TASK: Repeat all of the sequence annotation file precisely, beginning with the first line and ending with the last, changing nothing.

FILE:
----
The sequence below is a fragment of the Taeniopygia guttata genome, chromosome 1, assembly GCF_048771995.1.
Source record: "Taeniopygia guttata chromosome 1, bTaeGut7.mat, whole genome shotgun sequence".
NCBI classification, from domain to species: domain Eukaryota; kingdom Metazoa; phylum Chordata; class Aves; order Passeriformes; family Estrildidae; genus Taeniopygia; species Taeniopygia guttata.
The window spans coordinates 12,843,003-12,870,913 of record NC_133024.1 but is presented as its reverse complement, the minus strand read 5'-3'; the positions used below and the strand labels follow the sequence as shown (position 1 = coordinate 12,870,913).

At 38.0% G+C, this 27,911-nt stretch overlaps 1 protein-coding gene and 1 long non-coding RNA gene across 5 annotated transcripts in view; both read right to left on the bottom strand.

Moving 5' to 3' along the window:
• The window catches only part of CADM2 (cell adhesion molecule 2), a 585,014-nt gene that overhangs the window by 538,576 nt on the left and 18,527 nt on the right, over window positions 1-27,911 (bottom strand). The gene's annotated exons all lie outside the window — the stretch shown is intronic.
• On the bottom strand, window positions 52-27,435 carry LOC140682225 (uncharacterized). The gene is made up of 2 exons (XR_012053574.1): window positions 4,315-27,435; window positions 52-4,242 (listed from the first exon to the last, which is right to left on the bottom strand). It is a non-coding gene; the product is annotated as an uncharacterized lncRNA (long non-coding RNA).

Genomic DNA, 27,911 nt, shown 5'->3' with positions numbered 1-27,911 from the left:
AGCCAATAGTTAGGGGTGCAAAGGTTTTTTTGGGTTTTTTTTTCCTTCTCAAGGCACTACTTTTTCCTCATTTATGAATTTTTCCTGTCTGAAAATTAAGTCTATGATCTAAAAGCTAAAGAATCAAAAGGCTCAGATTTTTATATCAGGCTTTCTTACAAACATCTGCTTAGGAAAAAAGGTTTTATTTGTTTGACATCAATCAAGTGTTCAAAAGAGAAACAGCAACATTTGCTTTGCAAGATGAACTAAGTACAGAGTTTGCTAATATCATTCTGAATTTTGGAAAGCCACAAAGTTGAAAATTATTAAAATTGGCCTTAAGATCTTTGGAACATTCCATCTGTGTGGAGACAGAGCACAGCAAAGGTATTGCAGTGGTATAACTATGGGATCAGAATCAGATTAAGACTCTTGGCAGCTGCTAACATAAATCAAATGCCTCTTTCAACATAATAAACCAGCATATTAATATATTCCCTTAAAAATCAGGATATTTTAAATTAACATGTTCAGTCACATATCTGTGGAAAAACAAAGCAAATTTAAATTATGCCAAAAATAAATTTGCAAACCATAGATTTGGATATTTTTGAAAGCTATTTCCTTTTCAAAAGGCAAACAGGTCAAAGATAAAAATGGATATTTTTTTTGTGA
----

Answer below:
The sequence below is a fragment of the Taeniopygia guttata genome, chromosome 1, assembly GCF_048771995.1.
Source record: "Taeniopygia guttata chromosome 1, bTaeGut7.mat, whole genome shotgun sequence".
NCBI classification, from domain to species: domain Eukaryota; kingdom Metazoa; phylum Chordata; class Aves; order Passeriformes; family Estrildidae; genus Taeniopygia; species Taeniopygia guttata.
The window spans coordinates 12,843,003-12,870,913 of record NC_133024.1 but is presented as its reverse complement, the minus strand read 5'-3'; the positions used below and the strand labels follow the sequence as shown (position 1 = coordinate 12,870,913).

At 38.0% G+C, this 27,911-nt stretch overlaps 1 protein-coding gene and 1 long non-coding RNA gene across 5 annotated transcripts in view; both read right to left on the bottom strand.

Moving 5' to 3' along the window:
• The window catches only part of CADM2 (cell adhesion molecule 2), a 585,014-nt gene that overhangs the window by 538,576 nt on the left and 18,527 nt on the right, over window positions 1-27,911 (bottom strand). The gene's annotated exons all lie outside the window — the stretch shown is intronic.
• On the bottom strand, window positions 52-27,435 carry LOC140682225 (uncharacterized). The gene is made up of 2 exons (XR_012053574.1): window positions 4,315-27,435; window positions 52-4,242 (listed from the first exon to the last, which is right to left on the bottom strand). It is a non-coding gene; the product is annotated as an uncharacterized lncRNA (long non-coding RNA).

Genomic DNA, 27,911 nt, shown 5'->3' with positions numbered 1-27,911 from the left:
AGCCAATAGTTAGGGGTGCAAAGGTTTTTTTGGGTTTTTTTTTCCTTCTCAAGGCACTACTTTTTCCTCATTTATGAATTTTTCCTGTCTGAAAATTAAGTCTATGATCTAAAAGCTAAAGAATCAAAAGGCTCAGATTTTTATATCAGGCTTTCTTACAAACATCTGCTTAGGAAAAAAGGTTTTATTTGTTTGACATCAATCAAGTGTTCAAAAGAGAAACAGCAACATTTGCTTTGCAAGATGAACTAAGTACAGAGTTTGCTAATATCATTCTGAATTTTGGAAAGCCACAAAGTTGAAAATTATTAAAATTGGCCTTAAGATCTTTGGAACATTCCATCTGTGTGGAGACAGAGCACAGCAAAGGTATTGCAGTGGTATAACTATGGGATCAGAATCAGATTAAGACTCTTGGCAGCTGCTAACATAAATCAAATGCCTCTTTCAACATAATAAACCAGCATATTAATATATTCCCTTAAAAATCAGGATATTTTAAATTAACATGTTCAGTCACATATCTGTGGAAAAACAAAGCAAATTTAAATTATGCCAAAAATAAATTTGCAAACCATAGATTTGGATATTTTTGAAAGCTATTTCCTTTTCAAAAGGCAAACAGGTCAAAGATAAAAATGGATATTTTTTTTGTGA